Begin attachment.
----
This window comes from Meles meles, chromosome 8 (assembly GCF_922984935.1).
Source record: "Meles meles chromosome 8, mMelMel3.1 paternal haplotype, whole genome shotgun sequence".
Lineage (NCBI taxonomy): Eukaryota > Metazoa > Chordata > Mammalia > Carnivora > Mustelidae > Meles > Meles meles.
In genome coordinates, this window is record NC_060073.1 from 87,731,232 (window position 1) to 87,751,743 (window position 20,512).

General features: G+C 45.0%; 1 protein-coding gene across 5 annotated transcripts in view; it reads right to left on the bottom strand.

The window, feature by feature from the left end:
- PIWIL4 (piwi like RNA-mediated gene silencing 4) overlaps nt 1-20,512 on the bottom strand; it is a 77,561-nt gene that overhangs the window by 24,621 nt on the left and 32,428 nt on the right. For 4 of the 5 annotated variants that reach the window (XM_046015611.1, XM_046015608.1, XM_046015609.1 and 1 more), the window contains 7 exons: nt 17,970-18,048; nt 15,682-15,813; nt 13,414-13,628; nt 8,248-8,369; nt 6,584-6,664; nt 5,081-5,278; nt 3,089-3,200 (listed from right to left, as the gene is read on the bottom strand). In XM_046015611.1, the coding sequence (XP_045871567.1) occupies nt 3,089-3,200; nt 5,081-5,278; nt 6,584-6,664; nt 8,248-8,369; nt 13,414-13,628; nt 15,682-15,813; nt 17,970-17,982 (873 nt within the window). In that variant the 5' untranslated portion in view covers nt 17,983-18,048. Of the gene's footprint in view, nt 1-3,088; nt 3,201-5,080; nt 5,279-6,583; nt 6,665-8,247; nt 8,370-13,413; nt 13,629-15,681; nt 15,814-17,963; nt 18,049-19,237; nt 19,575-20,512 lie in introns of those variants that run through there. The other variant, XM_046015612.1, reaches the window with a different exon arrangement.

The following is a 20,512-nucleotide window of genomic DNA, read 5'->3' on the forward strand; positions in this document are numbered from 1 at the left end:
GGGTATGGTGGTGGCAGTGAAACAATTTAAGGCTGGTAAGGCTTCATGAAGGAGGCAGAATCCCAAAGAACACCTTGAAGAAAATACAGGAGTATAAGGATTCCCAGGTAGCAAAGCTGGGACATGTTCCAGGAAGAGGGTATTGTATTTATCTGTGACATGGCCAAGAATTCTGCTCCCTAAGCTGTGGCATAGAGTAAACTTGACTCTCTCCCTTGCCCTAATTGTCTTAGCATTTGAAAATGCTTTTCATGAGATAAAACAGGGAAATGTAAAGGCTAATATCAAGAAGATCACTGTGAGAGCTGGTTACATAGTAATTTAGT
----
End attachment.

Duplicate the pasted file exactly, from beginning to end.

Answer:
This window comes from Meles meles, chromosome 8 (assembly GCF_922984935.1).
Source record: "Meles meles chromosome 8, mMelMel3.1 paternal haplotype, whole genome shotgun sequence".
Lineage (NCBI taxonomy): Eukaryota > Metazoa > Chordata > Mammalia > Carnivora > Mustelidae > Meles > Meles meles.
In genome coordinates, this window is record NC_060073.1 from 87,731,232 (window position 1) to 87,751,743 (window position 20,512).

General features: G+C 45.0%; 1 protein-coding gene across 5 annotated transcripts in view; it reads right to left on the bottom strand.

The window, feature by feature from the left end:
- PIWIL4 (piwi like RNA-mediated gene silencing 4) overlaps nt 1-20,512 on the bottom strand; it is a 77,561-nt gene that overhangs the window by 24,621 nt on the left and 32,428 nt on the right. For 4 of the 5 annotated variants that reach the window (XM_046015611.1, XM_046015608.1, XM_046015609.1 and 1 more), the window contains 7 exons: nt 17,970-18,048; nt 15,682-15,813; nt 13,414-13,628; nt 8,248-8,369; nt 6,584-6,664; nt 5,081-5,278; nt 3,089-3,200 (listed from right to left, as the gene is read on the bottom strand). In XM_046015611.1, the coding sequence (XP_045871567.1) occupies nt 3,089-3,200; nt 5,081-5,278; nt 6,584-6,664; nt 8,248-8,369; nt 13,414-13,628; nt 15,682-15,813; nt 17,970-17,982 (873 nt within the window). In that variant the 5' untranslated portion in view covers nt 17,983-18,048. Of the gene's footprint in view, nt 1-3,088; nt 3,201-5,080; nt 5,279-6,583; nt 6,665-8,247; nt 8,370-13,413; nt 13,629-15,681; nt 15,814-17,963; nt 18,049-19,237; nt 19,575-20,512 lie in introns of those variants that run through there. The other variant, XM_046015612.1, reaches the window with a different exon arrangement.

The following is a 20,512-nucleotide window of genomic DNA, read 5'->3' on the forward strand; positions in this document are numbered from 1 at the left end:
GGGTATGGTGGTGGCAGTGAAACAATTTAAGGCTGGTAAGGCTTCATGAAGGAGGCAGAATCCCAAAGAACACCTTGAAGAAAATACAGGAGTATAAGGATTCCCAGGTAGCAAAGCTGGGACATGTTCCAGGAAGAGGGTATTGTATTTATCTGTGACATGGCCAAGAATTCTGCTCCCTAAGCTGTGGCATAGAGTAAACTTGACTCTCTCCCTTGCCCTAATTGTCTTAGCATTTGAAAATGCTTTTCATGAGATAAAACAGGGAAATGTAAAGGCTAATATCAAGAAGATCACTGTGAGAGCTGGTTACATAGTAATTTAGT